At Eliot Elementary, it’s never business as usual. With a
constant flow of new ideas, cutting edge technology and a
collaborative spirit, Eliot has stunned educators with academic
growth unparalleled in the Gilroy Unified School District.
amp;A with Eliot Principal James Dent
At Eliot Elementary, it’s never business as usual. With a constant flow of new ideas, cutting edge technology and a collaborative spirit, Eliot has stunned educators with academic growth unparalleled in the Gilroy Unified School District.
In three years – the same amount of time Principal James Dent has held tenure – he and his students, teachers and parents have tacked an unprecedented 168 points onto the school’s score on the Academic Performance Index, a statewide measure of academic improvement on a 1,000-point scale.
Despite having the highest percentage of poor and English as a second language students in the district, the school went from being the lowest achieving elementary school to almost the highest second only to Luigi Aprea Elementary – which sits in one of the district’s wealthiest neighborhoods and educates a decidedly more affluent population.
Dent came to Eliot in 2007 from the Pajaro Valley Unified School District at a time when the school was experiencing low-student achievement and even lower morale. Only a few weeks on the job, Dent received the results of his new school’s performance on the state’s 2007 standardized test. They were the worst results in the district. Not only was the school the lowest scoring of all the elementary schools, it had actually lost 13 points on the API since the previous year.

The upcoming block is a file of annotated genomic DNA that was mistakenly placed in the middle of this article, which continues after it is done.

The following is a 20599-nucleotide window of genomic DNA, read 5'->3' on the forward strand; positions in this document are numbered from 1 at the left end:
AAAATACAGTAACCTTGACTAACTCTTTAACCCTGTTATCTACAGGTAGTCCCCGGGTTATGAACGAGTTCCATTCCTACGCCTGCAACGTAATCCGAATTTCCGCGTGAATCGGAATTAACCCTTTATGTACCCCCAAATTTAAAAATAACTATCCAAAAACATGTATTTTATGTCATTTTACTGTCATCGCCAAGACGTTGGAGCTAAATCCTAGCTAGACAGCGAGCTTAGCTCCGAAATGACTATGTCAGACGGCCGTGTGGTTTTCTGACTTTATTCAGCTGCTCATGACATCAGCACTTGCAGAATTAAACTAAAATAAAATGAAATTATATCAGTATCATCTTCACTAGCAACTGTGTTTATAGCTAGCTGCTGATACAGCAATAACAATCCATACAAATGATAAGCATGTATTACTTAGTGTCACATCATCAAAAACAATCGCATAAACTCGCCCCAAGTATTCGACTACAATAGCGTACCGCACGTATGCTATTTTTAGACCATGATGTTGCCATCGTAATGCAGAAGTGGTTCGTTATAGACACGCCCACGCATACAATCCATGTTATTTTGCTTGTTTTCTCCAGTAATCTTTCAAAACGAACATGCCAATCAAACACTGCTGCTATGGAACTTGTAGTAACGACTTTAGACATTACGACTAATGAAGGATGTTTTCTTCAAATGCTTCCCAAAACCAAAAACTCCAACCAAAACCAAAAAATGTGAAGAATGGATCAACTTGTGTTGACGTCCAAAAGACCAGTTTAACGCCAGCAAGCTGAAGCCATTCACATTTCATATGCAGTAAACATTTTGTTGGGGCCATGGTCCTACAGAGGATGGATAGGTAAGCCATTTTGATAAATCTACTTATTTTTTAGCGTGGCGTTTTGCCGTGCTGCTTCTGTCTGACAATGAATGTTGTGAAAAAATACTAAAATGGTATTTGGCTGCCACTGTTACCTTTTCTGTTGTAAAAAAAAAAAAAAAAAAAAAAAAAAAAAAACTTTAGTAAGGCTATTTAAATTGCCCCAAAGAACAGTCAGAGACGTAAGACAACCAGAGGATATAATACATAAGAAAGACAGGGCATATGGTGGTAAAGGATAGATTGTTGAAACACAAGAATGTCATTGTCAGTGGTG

“You can imagine how discouraging that is when you’re pouring your heart and soul into something and not getting the results,” he said.
A renewed focus on the state academic standards, combined with an infusion of new technology and a willingness of teachers and the district’s administration to try a fresh approach turned the school on its end.
“It was a perfect storm,” Dent said.
The next time he received a round of test results for Eliot, it was an undeniably different experience from the first. The school added 89 points to its API score, the most of any school in the entire county. The next year saw a 23-point jump. Though it’s not official yet, the district estimates Eliot will see significant growth again when last spring’s scores are released in a few weeks – 56 points, to be exact. Now the third elementary school to surpass the statewide API goal of 800, Eliot’s score is 836, compared to 852 at Luigi Aprea.
“Luigi better be watching out for them,” Superintendent Deborah Flores joked during an Aug. 26 awards ceremony recognizing the staff and students at Eliot for their success.
What sets Eliot apart is a dogged drive toward improvement, Dent said.
At Eliot, “there is no downtime,” he said. Teachers make use of every minute of the school day, and then some.
“We just bombard them with learning and high expectations,” Dent said. “They have to perform.”
If students don’t meet their daily academic goals, they spend extra time in the classroom.
“There are a lot of adults that think we’re too intense in that way, but the kids absolutely love it,” Dent said. “They love the success that they get when they achieve what we expect them to achieve, and it’s just created a total change in how the students see themselves. They totally believe.”